Friday, 15 October 2010

The Road by Cormac McCarthy

I don’t do many book reviews on this blog, but when I finished The Road the other day, I felt compelled to write something about it. In any case, I don’t consider this to be a review. There are already hundreds of those online. The book was a runaway success and most of you will probably have seen the recent movie adaptation (I haven’t). No, these are more the thoughts seeping from my freshly blown mind. This book is stunning; probably the best I’ve read of McCarthy’s and certainly the most thought provoking.

What I enjoyed most about his writing in All The Pretty Horses, The Crossing, No Country for Old Men, is how much he makes from so little and how he makes that little work for him. He takes this to the next level here. When I was in journalism college, my lecturer constantly told me that every word has to earn its place on the page. I’ve yet to encounter an author that practices this as brilliantly as McCarthy. In the post-apocalyptic American setting of The Road, he squeezes so much from the bleakness of the landscape. He conjures up the most barren of imagery: dark and lonely, all the while being uber-economical with his language. In his previous books (particularly the Border Trilogy), he used this to positive effect. I wanted to experience the spaciousness and under-the-stars beauty of Southern America and Mexico. This time, he’s turned it on its head.

I love how McCarthy gradually feeds us lines of information… drip, drip and then suddenly, bang! He mentions nothing about how the earth found itself in this situation. He occasionally alludes to the past, but mostly in the form of memory. There is little historical information. It makes it all the more striking when he says, kind of in passing, that cows are extinct. Or when the boy is asks his father whether crows could fly high enough to see the sun, should they still exist. All the time, the reader is left to wonder what catastrophe could have befallen the planet, but such is McCarthy’s deftness of language, it never distracts from the actually story.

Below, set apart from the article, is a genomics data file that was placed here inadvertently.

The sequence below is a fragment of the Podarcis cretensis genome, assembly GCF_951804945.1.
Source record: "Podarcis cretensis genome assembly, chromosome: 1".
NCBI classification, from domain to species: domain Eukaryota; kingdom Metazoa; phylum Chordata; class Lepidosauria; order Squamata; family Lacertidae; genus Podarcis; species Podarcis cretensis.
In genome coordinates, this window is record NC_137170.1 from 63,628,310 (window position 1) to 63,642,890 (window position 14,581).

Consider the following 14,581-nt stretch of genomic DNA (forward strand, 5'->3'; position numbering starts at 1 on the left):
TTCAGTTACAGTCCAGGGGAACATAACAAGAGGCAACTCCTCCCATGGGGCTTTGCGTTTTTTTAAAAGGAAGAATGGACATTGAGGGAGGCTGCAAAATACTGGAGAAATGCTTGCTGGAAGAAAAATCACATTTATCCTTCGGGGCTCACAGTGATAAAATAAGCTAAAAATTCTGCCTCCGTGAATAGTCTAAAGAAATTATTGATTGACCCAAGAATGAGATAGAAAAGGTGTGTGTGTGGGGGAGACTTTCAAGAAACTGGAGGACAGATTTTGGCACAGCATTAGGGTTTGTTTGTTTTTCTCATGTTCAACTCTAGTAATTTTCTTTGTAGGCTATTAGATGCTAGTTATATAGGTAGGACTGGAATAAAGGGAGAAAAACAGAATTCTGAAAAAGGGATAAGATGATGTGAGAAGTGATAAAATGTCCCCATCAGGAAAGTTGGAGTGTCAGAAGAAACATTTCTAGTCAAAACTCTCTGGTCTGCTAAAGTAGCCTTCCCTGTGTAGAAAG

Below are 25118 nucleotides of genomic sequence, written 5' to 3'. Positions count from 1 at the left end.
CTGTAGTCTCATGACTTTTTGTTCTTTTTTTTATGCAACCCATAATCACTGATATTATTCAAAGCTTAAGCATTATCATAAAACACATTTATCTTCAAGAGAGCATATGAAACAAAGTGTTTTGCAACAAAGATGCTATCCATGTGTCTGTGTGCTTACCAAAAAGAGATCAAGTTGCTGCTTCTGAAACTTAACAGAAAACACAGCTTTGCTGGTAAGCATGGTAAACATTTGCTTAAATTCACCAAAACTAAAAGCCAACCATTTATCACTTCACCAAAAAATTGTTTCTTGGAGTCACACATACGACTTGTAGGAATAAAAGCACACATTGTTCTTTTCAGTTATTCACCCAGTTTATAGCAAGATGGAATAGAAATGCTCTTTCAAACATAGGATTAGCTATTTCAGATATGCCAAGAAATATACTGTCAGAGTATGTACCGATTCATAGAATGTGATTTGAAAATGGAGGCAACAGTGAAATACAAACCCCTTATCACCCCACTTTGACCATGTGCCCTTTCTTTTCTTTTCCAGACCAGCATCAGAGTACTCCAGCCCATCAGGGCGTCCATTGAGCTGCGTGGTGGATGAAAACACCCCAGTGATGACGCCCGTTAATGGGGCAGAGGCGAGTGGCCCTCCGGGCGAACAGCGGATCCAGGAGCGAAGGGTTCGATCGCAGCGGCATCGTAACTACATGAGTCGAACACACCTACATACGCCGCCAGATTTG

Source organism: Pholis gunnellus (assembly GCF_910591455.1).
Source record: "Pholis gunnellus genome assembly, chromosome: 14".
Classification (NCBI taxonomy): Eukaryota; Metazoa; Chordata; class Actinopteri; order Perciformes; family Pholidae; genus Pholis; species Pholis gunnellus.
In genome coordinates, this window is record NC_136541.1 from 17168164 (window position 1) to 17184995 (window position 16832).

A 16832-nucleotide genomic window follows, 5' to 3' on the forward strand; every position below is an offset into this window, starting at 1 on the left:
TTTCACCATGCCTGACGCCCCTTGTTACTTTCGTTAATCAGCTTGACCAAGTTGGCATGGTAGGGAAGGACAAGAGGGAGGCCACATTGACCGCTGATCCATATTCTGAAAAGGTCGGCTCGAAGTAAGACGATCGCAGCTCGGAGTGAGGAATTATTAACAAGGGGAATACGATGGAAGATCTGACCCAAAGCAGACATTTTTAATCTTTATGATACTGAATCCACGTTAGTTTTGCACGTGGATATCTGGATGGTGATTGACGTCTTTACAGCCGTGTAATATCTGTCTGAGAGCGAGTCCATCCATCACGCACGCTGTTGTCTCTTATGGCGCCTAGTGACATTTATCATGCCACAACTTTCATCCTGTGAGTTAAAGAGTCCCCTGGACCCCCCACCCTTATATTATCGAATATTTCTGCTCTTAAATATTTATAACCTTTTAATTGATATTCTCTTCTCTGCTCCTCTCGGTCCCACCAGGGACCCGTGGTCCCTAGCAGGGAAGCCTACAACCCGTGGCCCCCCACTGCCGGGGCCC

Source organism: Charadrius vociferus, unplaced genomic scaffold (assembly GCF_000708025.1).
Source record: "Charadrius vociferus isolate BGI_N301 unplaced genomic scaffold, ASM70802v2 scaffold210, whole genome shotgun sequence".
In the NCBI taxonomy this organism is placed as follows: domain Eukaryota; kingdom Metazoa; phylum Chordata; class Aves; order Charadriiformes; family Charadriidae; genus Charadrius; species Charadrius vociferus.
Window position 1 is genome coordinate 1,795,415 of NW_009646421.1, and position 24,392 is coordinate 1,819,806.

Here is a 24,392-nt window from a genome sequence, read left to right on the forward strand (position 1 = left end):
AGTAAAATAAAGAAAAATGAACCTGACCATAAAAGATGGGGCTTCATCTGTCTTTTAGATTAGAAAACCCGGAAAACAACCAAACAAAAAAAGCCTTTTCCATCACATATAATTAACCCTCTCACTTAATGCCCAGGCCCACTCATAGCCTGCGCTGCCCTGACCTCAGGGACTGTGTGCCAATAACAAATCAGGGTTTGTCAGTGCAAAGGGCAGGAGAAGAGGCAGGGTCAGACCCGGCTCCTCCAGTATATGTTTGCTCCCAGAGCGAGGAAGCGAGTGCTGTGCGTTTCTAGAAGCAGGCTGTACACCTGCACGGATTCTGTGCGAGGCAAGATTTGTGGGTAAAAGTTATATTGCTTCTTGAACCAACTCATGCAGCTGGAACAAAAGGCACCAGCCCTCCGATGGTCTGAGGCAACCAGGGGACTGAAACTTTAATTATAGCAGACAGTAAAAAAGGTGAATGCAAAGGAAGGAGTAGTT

This, incidentally, focuses on the relationship between father and son in the most desperate of situations. They are traveling south… but why? To escape the cold? But what will they do when they get there? What hope do they have? They have no hope. They have nothing. Each is kept alive by the desire to maintain the other. At times, their plight is truly heartbreaking. Here is a little boy who has never had a friend. He doesn’t care if he dies or not, anesthetized as he is to human demise. McCarthy attempts to show just how inter-dependent father and son are on one another. The son will do anything the father says. He accepts anything he is told. The father does everything in his power to keep his son alive, despite the knowledge that they would both be better off dead.

No part of the book brings this home more forcefully than after a time they are confronted by one of the nomadic bands of cannibals. The father washes his son’s hair in a river, telling himself that he must wash the murderous brains he’s just blown from their assailant's head from his son because that is his job. He is the boy’s father and he must try to keep his hair clean. Simple, yet devastatingly effective and it sums up what, for me, is the meaning of The Road. Even in the most horrifying circumstances, parents are driven by an unbreakable bond at childbirth, the evolutionary desire to keep their offspring.

I had a conversation with a friend the other day about modern literature. We were wondering which contemporary writers would be viewed as “classic authors” one hundred years from now. Which authors will be studied by sixteen year old high school students? We both immediately suggested McCarthy. His books are the most wonderfully analogous I recall from modern literature. We can all learn a lot from them and particularly, The Road.

No comments: